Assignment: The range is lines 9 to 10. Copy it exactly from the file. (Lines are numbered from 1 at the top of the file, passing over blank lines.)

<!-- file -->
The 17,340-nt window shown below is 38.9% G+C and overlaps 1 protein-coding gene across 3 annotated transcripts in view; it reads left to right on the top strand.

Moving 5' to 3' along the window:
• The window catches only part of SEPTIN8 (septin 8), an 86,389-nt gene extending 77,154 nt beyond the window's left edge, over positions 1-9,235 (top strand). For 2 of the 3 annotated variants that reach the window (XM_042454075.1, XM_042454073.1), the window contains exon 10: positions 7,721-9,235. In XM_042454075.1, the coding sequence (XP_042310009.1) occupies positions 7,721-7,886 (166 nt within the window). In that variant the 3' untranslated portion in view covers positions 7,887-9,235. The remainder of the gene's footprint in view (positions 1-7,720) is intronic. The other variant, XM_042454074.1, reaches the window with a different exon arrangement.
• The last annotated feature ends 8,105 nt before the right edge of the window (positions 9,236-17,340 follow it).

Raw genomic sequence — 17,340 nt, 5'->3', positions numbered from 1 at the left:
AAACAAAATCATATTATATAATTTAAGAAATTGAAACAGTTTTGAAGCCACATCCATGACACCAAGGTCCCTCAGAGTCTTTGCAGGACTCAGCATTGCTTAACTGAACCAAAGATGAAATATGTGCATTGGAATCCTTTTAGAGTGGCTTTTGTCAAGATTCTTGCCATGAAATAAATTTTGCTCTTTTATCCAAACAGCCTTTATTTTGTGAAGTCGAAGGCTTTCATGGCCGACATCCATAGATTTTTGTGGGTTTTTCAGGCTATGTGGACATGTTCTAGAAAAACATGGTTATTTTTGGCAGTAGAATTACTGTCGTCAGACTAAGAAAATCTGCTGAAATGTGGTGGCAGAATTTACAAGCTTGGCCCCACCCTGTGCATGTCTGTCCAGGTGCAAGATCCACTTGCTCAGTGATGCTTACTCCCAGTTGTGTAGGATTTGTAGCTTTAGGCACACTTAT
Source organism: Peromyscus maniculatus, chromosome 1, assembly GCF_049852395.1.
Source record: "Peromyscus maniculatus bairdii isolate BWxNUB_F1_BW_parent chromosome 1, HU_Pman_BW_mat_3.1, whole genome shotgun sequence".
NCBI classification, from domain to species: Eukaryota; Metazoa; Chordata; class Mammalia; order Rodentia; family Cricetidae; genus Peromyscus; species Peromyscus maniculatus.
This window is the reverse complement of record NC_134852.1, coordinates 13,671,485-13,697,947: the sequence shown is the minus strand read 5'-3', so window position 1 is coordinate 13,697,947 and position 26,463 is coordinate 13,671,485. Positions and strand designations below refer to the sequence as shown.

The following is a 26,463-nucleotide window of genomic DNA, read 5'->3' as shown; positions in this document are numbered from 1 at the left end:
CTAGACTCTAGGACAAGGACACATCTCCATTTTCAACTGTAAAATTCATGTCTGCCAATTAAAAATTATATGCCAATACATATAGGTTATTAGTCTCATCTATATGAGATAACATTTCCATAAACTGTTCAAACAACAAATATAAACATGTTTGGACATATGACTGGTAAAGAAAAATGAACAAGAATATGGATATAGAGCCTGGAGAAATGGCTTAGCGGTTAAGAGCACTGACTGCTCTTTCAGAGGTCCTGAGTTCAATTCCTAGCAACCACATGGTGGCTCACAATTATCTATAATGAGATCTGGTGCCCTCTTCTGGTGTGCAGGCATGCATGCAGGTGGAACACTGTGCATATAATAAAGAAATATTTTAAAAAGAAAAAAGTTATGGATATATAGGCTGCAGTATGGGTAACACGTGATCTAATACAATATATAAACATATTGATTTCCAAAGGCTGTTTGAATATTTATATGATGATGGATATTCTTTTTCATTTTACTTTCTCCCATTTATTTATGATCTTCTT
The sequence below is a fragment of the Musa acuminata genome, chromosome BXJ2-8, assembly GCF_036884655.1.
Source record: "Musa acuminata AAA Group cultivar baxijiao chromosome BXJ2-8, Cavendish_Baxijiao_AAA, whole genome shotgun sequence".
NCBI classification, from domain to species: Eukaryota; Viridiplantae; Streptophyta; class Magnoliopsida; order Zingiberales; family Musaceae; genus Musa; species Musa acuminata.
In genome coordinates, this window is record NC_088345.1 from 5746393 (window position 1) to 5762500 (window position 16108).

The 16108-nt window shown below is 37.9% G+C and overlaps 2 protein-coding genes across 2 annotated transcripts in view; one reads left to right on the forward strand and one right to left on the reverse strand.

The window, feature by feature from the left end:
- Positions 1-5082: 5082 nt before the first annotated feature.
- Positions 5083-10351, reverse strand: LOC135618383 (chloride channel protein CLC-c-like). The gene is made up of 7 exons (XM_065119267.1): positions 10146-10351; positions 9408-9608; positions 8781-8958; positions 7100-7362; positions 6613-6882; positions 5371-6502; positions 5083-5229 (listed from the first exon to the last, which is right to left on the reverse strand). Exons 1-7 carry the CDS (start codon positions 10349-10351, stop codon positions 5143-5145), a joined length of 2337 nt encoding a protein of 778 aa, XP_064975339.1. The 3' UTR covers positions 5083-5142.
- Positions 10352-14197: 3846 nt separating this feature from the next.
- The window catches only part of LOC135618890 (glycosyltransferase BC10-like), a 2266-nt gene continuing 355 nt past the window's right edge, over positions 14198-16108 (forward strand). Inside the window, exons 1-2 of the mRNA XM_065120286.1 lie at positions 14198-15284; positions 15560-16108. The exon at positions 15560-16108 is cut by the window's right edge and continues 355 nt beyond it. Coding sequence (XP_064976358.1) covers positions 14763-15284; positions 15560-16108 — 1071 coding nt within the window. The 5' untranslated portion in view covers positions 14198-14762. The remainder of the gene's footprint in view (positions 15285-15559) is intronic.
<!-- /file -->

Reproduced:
NCBI classification, from domain to species: Eukaryota; Metazoa; Chordata; class Mammalia; order Rodentia; family Cricetidae; genus Peromyscus; species Peromyscus maniculatus.
This window is the reverse complement of record NC_134852.1, coordinates 13,671,485-13,697,947: the sequence shown is the minus strand read 5'-3', so window position 1 is coordinate 13,697,947 and position 26,463 is coordinate 13,671,485. Positions and strand designations below refer to the sequence as shown.